Mr Terry said that in regard to women’s issues, particularly violence against women, there had been a global, regional and national “Unite to End Violence” campaign. The department was developing plans for consultation on this campaign within
Mr Terry then highlighted the Department’s contribution to international obligations. He highlighted the reports on
The Department had successfully co-ordinated the women’s month programme. It had also collaborated with the Department of International Relations and Cooperation (DIRCO) on the Pan-African Women’s Day on 31 July 2010. A media launch for women’s month was held in
Mr Terry then reported on the progress made children’s issues, and noted that the Department’s effort to mainstream was well under way. The Department had identified critical children’s rights imperatives for mainstreaming with key government departments, a draft on Child Protection and the development of a framework. In so far as the international reporting obligations were concerned, the second and third country reports on the UN Convention on the Rights of the Child (UNCRC) were to be presented at the Social Protection and Community Development Director-Generals’ Cluster on 15 September 2010. Those reports would be presented to the Cabinet for final approval before the end of the 2010/11 financial year. He noted that planned activities for children’s issues included a child-friendly and clean cities/towns project in partnership with Department of Cooperative Governance and Traditional Affairs (COGTA). The finalisation of the child protection framework was already under way. The Department had also planned a National Children’s Day, Provincial Ritual Killings Indaba, and the 1 Goal Education Campaign was on the “to do” list of the Department
In regard to the campaigns and commemorative days; the Department had organised celebrations of International Children’s Day and the Day of the African Child in Cape Town. Also, the Rights and Responsibilities campaign had been launched. He also stated that the Department had launched the FIFA World Cup Children’s Rights Programme in order to raise awareness on protection of children, during and beyond the 2010 FIFA World Cup. Mr Terry noted that there were no major incidents reported during the World Cup, as a result of high awareness and better law enforcement. He said that the Department had raised awareness about the challenge of ritual killings by holding a National Indaba attended by traditional practitioners and other relevant stakeholders on the matter. The Department had led an initiative to address the phenomenon of early and forced marriages in
Mr Terry then reported on initiatives relating to people with disabilities. A draft report on the UN Convention on the Rights of Persons with Disabilities was discussed with the South African Disability Alliance (SADA) and was then presented to the Director Generals’ Clusters involving Justice, Crime Prevention, Security, Governance and Administration. The report was to be submitted to the UN by the end of November 2010, after its approval by this Portfolio Committee and Cabinet. The Department participated in, and served as Vice President of the Third Conference of Parties to the Convention in
In terms of mainstreaming, the Department had input into three draft policies for the Public Service. Those covered reasonable accommodation for the disabled, assistive devices and other measures for employees with disabilities, employment equity compliance and youth development. The Department had developed and published disability specific indicators on health, education, employment and social security, in the government Report on Development Indicators that was published by the Presidency. Input had also been into the Annual Conference of Youth in Farming in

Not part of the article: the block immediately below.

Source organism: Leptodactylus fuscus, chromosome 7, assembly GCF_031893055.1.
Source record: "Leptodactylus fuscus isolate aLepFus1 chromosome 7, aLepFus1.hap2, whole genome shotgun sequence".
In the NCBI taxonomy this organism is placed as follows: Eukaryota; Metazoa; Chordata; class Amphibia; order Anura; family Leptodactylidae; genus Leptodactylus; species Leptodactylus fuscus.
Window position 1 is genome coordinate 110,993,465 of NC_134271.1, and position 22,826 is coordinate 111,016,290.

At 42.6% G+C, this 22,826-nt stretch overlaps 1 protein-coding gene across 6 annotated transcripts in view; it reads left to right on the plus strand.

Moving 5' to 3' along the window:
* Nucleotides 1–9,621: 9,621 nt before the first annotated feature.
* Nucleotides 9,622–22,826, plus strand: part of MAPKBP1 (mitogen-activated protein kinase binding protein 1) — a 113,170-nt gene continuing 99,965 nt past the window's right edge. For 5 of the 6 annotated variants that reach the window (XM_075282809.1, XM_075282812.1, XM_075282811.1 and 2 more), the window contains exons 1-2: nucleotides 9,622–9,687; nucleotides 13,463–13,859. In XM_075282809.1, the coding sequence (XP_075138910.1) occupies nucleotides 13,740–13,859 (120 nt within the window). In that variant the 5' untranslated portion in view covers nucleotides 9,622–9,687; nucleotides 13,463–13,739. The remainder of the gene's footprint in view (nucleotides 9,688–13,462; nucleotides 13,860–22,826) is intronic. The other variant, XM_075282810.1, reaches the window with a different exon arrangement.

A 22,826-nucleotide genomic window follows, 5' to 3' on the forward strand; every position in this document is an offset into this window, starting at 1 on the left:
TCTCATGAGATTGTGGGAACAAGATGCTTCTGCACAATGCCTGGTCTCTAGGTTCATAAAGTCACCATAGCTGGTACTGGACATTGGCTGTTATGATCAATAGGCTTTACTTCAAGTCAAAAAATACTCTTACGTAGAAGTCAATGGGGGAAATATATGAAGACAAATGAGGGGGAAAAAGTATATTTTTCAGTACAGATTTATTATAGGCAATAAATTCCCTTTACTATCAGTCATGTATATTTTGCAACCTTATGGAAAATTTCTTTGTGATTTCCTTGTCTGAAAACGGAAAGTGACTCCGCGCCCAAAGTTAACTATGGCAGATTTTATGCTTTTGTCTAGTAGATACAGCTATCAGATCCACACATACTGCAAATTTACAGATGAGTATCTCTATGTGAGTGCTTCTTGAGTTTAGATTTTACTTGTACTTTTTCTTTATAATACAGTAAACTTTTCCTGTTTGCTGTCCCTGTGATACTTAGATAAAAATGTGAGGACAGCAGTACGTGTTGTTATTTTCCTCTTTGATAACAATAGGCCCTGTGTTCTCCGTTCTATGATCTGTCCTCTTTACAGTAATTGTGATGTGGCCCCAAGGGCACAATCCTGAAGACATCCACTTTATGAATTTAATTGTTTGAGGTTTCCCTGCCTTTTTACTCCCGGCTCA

In regards to campaigns and projects, Mr Terry said that his Department had finalised the publication of a book by writers with disabilities, entitled “Tilling the Hard Soil”. This book was to be used for increasing awareness on disability. A final report on the Flemish donor who funded the project was to be submitted to the internal audit of the Presidency. An audit of special schools in the country was to be finalised in November. A committee of experts must still be established to deal with planned activities relating to disabilities. A National Conference on Disability was scheduled for 2 and 3 December 2010. A programme of action was still to be developed. A review of the National Integrated Disability Strategy, in line with the UN Convention, was to be undertaken. The Accessibility Campaign, which was to deal with barriers, also needed extra attention.
Mr Terry then moved on to the Department’s plans for building institutional capacity. Provincial consultative meetings with the three sectors were planned, to discuss programmes of actions locating of the units in provinces, advocacy and awareness campaigns and capacity building programmes.
In terms of the progress made on administration support services, Mr Terry informed the Committee that a community strategy was developed and approved by the Government Communication and Information Systems (GCIS). The Departmental website was established at www.wcpd.gov.za. An appropriate building had been identified and the Department of Public Works (DPW) was in the process of finalising the contract. The Department would be in a position to move within six weeks after the contract had been signed and the building had been handed over to DPW. The process of appointing a new Director General had started from scratch, as the first appointment did not materialise. The interviews had been concluded and the Department was waiting on the Cabinet decision. He stated that 34 positions, ranging from Deputy Directors to Chief Directors, were advertised. The closing date for application was 27 August 2010 and the selection process was to commence soon. That would constitute a 30% filling of the 195 posts in the Department for the financial year.
In regard to financial matters, the Department had set up its bank account as well as the Paymaster-General account. It had also established and activated the transversal systems and it would be populating the budget, as well as the establishment, in the coming weeks. Once the process was concluded, the Presidency would then be able to submit claims for all the expenditure to be allocated to the approved objectives.